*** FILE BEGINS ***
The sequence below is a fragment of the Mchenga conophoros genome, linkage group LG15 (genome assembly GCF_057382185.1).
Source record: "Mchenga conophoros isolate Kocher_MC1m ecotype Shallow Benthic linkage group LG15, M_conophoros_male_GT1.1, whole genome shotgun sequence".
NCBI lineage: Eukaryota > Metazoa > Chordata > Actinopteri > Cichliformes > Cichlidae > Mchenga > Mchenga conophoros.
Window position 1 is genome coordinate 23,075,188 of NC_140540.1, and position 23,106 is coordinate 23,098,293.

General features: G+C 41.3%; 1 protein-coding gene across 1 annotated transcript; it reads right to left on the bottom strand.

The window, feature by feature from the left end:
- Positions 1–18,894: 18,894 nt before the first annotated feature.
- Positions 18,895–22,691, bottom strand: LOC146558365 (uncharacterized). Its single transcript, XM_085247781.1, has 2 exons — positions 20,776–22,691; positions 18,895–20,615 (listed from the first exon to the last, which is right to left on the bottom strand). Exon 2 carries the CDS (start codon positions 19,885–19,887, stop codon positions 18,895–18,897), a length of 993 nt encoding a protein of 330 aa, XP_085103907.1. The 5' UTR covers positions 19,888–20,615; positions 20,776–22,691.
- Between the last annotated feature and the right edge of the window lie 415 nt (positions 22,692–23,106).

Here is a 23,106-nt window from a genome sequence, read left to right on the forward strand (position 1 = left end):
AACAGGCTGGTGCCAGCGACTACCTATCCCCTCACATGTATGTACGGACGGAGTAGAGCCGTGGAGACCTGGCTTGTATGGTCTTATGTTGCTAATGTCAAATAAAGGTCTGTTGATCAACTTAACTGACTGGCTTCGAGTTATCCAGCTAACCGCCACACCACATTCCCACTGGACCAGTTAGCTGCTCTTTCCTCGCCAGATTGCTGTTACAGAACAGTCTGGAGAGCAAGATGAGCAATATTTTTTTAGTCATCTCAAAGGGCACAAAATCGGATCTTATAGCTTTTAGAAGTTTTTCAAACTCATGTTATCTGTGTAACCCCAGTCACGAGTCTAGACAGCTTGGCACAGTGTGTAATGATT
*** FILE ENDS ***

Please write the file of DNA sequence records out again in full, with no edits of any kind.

The sequence below is a fragment of the Mchenga conophoros genome, linkage group LG15 (genome assembly GCF_057382185.1).
Source record: "Mchenga conophoros isolate Kocher_MC1m ecotype Shallow Benthic linkage group LG15, M_conophoros_male_GT1.1, whole genome shotgun sequence".
NCBI lineage: Eukaryota > Metazoa > Chordata > Actinopteri > Cichliformes > Cichlidae > Mchenga > Mchenga conophoros.
Window position 1 is genome coordinate 23,075,188 of NC_140540.1, and position 23,106 is coordinate 23,098,293.

General features: G+C 41.3%; 1 protein-coding gene across 1 annotated transcript; it reads right to left on the bottom strand.

The window, feature by feature from the left end:
- Positions 1–18,894: 18,894 nt before the first annotated feature.
- Positions 18,895–22,691, bottom strand: LOC146558365 (uncharacterized). Its single transcript, XM_085247781.1, has 2 exons — positions 20,776–22,691; positions 18,895–20,615 (listed from the first exon to the last, which is right to left on the bottom strand). Exon 2 carries the CDS (start codon positions 19,885–19,887, stop codon positions 18,895–18,897), a length of 993 nt encoding a protein of 330 aa, XP_085103907.1. The 5' UTR covers positions 19,888–20,615; positions 20,776–22,691.
- Between the last annotated feature and the right edge of the window lie 415 nt (positions 22,692–23,106).

Here is a 23,106-nt window from a genome sequence, read left to right on the forward strand (position 1 = left end):
AACAGGCTGGTGCCAGCGACTACCTATCCCCTCACATGTATGTACGGACGGAGTAGAGCCGTGGAGACCTGGCTTGTATGGTCTTATGTTGCTAATGTCAAATAAAGGTCTGTTGATCAACTTAACTGACTGGCTTCGAGTTATCCAGCTAACCGCCACACCACATTCCCACTGGACCAGTTAGCTGCTCTTTCCTCGCCAGATTGCTGTTACAGAACAGTCTGGAGAGCAAGATGAGCAATATTTTTTTAGTCATCTCAAAGGGCACAAAATCGGATCTTATAGCTTTTAGAAGTTTTTCAAACTCATGTTATCTGTGTAACCCCAGTCACGAGTCTAGACAGCTTGGCACAGTGTGTAATGATT